The Five Ponds Wilderness Calls
My good friend Jamie and I have been hiking the Cranberry Lake 50 in short day-trip excursions and doing a complete inventory of the area for a 2016 launch of the Cranberry Lake 50 Pocket Planner, a user’s guide to the hiking trails there. We had been out collecting information two times prior, and the Five Ponds Wilderness trip would cover a different section of the trail. There's more to come on those adventures a bit later. After this we figure we have two more days of hiking before winter settles in.
Jamie and I got an early start on the day. We spotted one car at the Cat Mountain trailhead off South Shore Road in Wanakena and started our hike a half mile away at the High Rock trailhead. The High Rock trailhead is part of the Cranberry 50 and is often used as a hub for people starting the trail, a rightfully excellent spot if I may say so myself.
We pushed along the trail as it follows the old railroad grade created by the Rich Lumber Company many decades ago. The railroad must have been a scenic one, but it was not used as a tourist transport. The railroad grade led us through a flat portion of a very swampy area lined by Skate Creek. The beavers are very active in this area and it seems that controlling their architectural habits is a full-time job. It seems as soon as their beaver dam is removed or blown out it is rebuilt with additional ferocity. This dam is trailside and quickly floods the path, leaving hikers with one option — to get wet. It is usually important to bring some form of water shoes for certain sections of this loop and the Cranberry 50, but I wasn’t thinking that morning and mine remained at home. The flooding was there, but in my opinion it wasn't terrible. There were tufts of grass and slightly raised land masses to get us most of the way through, but a quick slip and my foot was submerged, filling my hiking boot like a bucket. The day was warm — warm enough not to cause concern for my safety and comfort — so we continued to press on. My foot would be dry enough soon, as long as I could remain topside.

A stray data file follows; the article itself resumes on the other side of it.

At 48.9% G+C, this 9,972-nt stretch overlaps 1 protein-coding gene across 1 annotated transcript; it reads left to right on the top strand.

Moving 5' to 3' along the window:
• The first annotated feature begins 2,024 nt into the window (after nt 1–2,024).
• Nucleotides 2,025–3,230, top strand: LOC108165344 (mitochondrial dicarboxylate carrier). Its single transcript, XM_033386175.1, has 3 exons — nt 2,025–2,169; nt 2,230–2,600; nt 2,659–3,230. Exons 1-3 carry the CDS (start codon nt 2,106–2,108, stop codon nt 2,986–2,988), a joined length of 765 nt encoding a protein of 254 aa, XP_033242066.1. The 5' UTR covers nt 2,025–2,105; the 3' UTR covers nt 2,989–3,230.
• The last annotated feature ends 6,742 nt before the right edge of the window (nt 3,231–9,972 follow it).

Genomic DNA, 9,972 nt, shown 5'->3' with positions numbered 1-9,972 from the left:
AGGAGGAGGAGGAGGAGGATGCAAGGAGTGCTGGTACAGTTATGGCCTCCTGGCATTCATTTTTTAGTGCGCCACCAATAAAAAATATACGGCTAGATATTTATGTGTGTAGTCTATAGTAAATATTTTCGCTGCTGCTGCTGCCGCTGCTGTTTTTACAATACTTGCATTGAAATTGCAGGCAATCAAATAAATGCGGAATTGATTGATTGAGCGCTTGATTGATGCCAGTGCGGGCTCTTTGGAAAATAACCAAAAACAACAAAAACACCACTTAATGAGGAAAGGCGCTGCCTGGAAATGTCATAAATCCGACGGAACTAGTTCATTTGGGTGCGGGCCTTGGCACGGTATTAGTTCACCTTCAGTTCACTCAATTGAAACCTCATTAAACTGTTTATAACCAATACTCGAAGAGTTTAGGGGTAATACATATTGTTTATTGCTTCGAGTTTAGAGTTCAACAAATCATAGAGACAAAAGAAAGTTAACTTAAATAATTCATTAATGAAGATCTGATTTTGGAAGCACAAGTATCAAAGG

Leading up to High Rock
We were out of the wet area which measured a few hundred feet and soon onto dry land, where we continued on at a decent clip. Soon we passed by the old Leary Trail, which was once obliterated by the 1995 micro-burst and left closed and unmaintained by the state Department of Environmental Conservation. In recent years its location was found again and opened up. Marked with blue trail disks, it still remains unmaintained by the DEC, but a private entity has since taken command. The Leary Trail offers hikers a direct route to the Five Ponds Trail and a reduced distance to High Falls, cutting about 2 miles out of the one-way trip back to the scenic destinations.